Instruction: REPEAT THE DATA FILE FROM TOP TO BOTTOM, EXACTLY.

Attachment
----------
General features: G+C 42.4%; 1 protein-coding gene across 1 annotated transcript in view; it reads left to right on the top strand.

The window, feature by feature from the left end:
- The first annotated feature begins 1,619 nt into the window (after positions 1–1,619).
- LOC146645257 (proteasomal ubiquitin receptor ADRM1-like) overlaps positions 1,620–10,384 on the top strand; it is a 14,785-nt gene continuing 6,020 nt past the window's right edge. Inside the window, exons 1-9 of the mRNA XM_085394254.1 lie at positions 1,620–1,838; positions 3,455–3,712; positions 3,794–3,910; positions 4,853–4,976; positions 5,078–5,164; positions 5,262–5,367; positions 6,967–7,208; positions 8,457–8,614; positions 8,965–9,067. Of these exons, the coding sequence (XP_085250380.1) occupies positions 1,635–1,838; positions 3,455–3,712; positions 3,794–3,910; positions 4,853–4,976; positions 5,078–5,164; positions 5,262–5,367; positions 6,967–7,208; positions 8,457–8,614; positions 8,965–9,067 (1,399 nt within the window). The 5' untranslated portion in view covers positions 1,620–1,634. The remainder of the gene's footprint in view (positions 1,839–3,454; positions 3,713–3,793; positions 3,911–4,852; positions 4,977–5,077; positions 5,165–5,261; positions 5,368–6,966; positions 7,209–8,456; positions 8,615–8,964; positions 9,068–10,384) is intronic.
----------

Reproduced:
General features: G+C 42.4%; 1 protein-coding gene across 1 annotated transcript in view; it reads left to right on the top strand.

The window, feature by feature from the left end:
- The first annotated feature begins 1,619 nt into the window (after positions 1–1,619).
- LOC146645257 (proteasomal ubiquitin receptor ADRM1-like) overlaps positions 1,620–10,384 on the top strand; it is a 14,785-nt gene continuing 6,020 nt past the window's right edge. Inside the window, exons 1-9 of the mRNA XM_085394254.1 lie at positions 1,620–1,838; positions 3,455–3,712; positions 3,794–3,910; positions 4,853–4,976; positions 5,078–5,164; positions 5,262–5,367; positions 6,967–7,208; positions 8,457–8,614; positions 8,965–9,067. Of these exons, the coding sequence (XP_085250380.1) occupies positions 1,635–1,838; positions 3,455–3,712; positions 3,794–3,910; positions 4,853–4,976; positions 5,078–5,164; positions 5,262–5,367; positions 6,967–7,208; positions 8,457–8,614; positions 8,965–9,067 (1,399 nt within the window). The 5' untranslated portion in view covers positions 1,620–1,634. The remainder of the gene's footprint in view (positions 1,839–3,454; positions 3,713–3,793; positions 3,911–4,852; positions 4,977–5,077; positions 5,165–5,261; positions 5,368–6,966; positions 7,209–8,456; positions 8,615–8,964; positions 9,068–10,384) is intronic.